In summary, if Apollo client seems a lot easier to learn and get started with, but in the long run Relay is a much more sophisticated system that perhaps worth the investment if your project will likely get very large and complex.

Boilerplates or frameworks

GraphQL by design is not opinionated, but ironically most frameworks and boilerplates are somewhat opinionated.

Given there are so many technology choices for every layer of the tech stack to build your GraphQL based application, especially for brand new app, you might consider where all the decisions have been made, and you can just get up and running quickly, and only replace swap out technology if you absolutely have to. That is where frameworks and boilerplates come in.

  • Apollo have been mentioned several times already. It essentially is a fullstack split the code between server and client, you can use either without being tied to the other side (but of course, it is easier if you use their entire stack).
  • GraphCool focuses on the server side. it tries to stick to open standards, including features such as JWT based authentication, subscriptions, even include thing like Docker.
  • spikenail also focuses on the server side, it is relay compatible right out the box, and it also supports ES7.
  • Vulcan It is full-stack, but it is focused on Meteor as the foundation. Choosing Meteor itself is a major decision for your application that needs to be carefully thought out, since there are lot of pros and cons.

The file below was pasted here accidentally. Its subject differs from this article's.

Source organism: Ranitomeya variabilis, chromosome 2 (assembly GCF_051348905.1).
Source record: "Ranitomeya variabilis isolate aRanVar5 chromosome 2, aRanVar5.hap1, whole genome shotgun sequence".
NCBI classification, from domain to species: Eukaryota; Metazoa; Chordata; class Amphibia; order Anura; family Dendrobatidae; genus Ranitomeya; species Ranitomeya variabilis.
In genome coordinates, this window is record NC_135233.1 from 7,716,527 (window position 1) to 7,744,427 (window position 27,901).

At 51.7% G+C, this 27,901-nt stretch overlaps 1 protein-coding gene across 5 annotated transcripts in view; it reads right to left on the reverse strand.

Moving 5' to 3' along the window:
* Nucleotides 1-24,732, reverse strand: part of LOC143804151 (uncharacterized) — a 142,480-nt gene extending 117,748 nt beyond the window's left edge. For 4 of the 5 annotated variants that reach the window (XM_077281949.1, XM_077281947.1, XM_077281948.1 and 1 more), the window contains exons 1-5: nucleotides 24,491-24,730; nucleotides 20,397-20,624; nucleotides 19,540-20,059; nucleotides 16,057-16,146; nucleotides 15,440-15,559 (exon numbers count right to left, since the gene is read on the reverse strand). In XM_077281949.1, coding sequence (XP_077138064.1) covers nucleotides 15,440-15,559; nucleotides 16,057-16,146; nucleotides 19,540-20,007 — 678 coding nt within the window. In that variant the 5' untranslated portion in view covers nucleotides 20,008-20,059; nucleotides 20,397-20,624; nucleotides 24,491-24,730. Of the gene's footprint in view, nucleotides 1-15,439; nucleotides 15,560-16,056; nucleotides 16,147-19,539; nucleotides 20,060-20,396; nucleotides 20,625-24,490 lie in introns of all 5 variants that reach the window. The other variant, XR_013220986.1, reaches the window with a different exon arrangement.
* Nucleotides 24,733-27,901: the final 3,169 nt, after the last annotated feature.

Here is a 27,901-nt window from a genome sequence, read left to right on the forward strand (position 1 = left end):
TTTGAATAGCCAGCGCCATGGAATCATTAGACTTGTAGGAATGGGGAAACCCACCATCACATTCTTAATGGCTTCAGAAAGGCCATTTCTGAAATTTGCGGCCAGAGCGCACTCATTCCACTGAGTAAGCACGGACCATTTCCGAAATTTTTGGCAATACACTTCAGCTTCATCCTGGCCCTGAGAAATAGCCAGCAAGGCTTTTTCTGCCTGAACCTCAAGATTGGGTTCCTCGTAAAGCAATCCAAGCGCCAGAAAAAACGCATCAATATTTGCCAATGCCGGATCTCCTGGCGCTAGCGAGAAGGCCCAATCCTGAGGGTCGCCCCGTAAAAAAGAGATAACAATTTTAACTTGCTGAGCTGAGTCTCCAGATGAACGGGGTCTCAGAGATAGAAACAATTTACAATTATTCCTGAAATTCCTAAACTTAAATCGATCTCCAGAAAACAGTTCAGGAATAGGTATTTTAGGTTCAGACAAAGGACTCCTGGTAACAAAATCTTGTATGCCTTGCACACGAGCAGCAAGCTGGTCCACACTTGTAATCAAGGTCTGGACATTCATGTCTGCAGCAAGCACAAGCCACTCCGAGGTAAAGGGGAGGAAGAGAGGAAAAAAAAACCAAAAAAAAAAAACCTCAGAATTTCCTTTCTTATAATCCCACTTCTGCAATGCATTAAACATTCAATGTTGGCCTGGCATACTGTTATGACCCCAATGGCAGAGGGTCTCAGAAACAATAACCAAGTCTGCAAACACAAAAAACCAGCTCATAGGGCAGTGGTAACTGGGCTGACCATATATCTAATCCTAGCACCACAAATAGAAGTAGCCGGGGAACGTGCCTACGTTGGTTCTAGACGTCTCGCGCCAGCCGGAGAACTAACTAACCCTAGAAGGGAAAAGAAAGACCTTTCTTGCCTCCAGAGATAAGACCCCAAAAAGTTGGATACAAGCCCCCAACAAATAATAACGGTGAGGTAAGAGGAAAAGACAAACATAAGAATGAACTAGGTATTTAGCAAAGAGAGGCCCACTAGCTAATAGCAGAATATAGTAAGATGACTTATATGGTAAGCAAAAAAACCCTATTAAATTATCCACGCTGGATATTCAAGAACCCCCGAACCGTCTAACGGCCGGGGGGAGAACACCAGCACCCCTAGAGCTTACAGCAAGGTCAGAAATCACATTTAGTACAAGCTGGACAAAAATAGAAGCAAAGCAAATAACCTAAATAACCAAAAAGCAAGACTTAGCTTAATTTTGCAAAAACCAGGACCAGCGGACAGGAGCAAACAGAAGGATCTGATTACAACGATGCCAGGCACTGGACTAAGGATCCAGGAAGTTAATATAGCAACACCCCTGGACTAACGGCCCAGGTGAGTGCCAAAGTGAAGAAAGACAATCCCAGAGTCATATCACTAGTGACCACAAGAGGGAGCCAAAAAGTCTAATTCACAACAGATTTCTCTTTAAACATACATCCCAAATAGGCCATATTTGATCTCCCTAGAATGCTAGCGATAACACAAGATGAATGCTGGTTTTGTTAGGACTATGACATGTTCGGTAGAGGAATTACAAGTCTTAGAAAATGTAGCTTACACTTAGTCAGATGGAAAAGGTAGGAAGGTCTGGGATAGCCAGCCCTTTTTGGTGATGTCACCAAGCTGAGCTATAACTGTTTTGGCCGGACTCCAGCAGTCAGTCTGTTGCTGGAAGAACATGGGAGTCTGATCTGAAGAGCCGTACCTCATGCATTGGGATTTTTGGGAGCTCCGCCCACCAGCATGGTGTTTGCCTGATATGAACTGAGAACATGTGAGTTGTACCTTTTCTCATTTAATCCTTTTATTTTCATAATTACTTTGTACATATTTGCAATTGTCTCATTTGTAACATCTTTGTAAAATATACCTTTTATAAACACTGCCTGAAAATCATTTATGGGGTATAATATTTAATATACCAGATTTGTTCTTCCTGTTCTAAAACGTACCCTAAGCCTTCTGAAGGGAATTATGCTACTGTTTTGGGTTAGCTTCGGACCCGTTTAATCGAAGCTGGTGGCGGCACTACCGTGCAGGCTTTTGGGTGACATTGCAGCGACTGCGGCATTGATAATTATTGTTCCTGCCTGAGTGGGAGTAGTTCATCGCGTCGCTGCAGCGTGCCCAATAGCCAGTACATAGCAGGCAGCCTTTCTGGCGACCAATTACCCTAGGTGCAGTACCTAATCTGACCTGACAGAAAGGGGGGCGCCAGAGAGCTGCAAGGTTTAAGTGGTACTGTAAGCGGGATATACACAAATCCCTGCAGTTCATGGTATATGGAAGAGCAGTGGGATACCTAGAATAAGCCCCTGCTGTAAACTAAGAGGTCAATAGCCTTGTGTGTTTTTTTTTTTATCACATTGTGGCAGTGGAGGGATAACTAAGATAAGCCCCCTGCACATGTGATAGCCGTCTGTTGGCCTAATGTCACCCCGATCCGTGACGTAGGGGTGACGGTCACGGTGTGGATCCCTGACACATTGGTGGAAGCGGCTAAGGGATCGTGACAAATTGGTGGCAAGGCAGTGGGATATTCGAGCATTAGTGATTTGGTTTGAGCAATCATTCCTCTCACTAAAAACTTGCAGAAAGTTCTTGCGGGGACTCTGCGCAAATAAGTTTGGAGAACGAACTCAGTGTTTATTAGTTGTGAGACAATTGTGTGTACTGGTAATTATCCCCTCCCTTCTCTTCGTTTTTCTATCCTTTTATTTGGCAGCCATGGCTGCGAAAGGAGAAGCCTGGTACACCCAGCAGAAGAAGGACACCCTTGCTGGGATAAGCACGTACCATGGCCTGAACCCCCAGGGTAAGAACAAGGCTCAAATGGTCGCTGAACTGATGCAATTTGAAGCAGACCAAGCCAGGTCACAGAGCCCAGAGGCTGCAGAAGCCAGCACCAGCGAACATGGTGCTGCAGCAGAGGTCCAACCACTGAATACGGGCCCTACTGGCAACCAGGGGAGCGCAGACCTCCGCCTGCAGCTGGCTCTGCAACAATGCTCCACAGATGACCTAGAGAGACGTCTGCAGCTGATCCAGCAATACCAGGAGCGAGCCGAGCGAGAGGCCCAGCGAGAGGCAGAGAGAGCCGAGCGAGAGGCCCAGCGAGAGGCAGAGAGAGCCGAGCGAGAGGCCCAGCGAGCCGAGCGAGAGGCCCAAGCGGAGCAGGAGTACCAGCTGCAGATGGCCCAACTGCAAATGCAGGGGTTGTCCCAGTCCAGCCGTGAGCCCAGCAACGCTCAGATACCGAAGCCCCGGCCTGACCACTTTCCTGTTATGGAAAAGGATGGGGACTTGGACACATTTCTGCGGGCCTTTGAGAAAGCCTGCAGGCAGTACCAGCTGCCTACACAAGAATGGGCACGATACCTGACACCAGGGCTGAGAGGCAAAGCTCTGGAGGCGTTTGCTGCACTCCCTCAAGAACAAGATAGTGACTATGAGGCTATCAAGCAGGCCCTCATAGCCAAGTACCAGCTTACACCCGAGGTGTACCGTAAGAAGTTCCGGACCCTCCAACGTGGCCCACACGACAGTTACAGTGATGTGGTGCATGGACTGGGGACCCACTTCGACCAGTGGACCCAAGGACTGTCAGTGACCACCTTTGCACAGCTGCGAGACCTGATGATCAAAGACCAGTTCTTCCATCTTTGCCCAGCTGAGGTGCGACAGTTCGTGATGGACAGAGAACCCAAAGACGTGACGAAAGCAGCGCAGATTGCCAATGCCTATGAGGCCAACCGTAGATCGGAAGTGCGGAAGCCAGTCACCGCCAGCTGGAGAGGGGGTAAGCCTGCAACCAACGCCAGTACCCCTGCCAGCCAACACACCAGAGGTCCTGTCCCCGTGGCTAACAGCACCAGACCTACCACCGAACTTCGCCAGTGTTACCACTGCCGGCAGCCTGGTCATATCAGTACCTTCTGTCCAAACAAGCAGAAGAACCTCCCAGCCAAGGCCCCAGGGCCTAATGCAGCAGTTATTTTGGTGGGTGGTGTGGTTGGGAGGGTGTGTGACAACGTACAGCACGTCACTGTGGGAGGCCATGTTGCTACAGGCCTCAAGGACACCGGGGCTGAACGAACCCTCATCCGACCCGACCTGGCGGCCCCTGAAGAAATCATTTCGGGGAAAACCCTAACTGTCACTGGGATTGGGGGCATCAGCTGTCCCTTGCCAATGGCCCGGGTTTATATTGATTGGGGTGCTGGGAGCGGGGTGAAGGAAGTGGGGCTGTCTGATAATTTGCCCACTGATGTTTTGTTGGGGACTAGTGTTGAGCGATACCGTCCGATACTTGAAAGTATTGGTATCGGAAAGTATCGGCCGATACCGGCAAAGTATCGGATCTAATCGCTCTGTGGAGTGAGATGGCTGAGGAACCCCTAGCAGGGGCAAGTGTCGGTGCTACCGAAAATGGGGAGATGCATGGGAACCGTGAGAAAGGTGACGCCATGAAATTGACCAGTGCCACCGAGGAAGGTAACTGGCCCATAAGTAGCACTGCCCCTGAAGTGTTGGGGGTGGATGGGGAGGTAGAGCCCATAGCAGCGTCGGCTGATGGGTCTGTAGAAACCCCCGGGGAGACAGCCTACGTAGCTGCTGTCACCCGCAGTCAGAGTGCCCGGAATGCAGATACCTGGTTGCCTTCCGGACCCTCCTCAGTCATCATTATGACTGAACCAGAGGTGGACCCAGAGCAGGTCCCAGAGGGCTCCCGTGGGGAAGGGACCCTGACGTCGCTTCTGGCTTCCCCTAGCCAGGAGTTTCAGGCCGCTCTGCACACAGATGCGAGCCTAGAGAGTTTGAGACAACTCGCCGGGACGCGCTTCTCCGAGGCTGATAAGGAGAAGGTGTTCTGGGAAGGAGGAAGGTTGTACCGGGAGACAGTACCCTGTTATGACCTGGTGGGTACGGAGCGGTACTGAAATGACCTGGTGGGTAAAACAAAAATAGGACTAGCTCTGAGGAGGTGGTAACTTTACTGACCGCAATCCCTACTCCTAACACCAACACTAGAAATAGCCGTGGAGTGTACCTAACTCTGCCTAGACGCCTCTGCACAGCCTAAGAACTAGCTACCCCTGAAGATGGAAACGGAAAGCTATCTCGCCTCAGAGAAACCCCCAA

The line between boilerplate and framework sometimes become thinner, but usually boilerplate have even more decisions made for you.

  • Node GraphQL Server is rather minimal boilerplate.
  • nodejs api starter is a boilerplate that comes with the kitchen sink, including database (PostgreSQL) and Docker. So it is most extensive, but might be good to start for beginners.
  • graphql-yoga is another boilerplate that are mostly based on the Apollo stack, such as express-apollo, subscriptions-transport-ws.

Note While picking a framework seems to make decision easy, sometimes you can get bloated with things you don’t need. You can always start with a minimal stack, and then add pieces as you learn more.

Summary

Choosing GraphQL itself as the backbone of your new application can be a daunting task, but after you decided on GraphQL, the downside of it being such an non-opinionated technology, there are so many library and tool choices that we have to make. Sometimes it can feel like decision paralysis. Even if you avoid making a lot of decisions by just adopting a boilerplate or framework, it is worth while knowing all the considerations.

Although any technology, there is no silver bullet, there are some issues with GraphQL as well, such as it becomes much more difficult to debug, especially you have an open public API, you don’t know what kind of query patterns that your API will be used. Analysis of your production API calls can become even more important.

Moesif believes that GraphQL is here to stay, therefore we excited to launch native GraphQL Support on our advanced API analytics platform

Learn More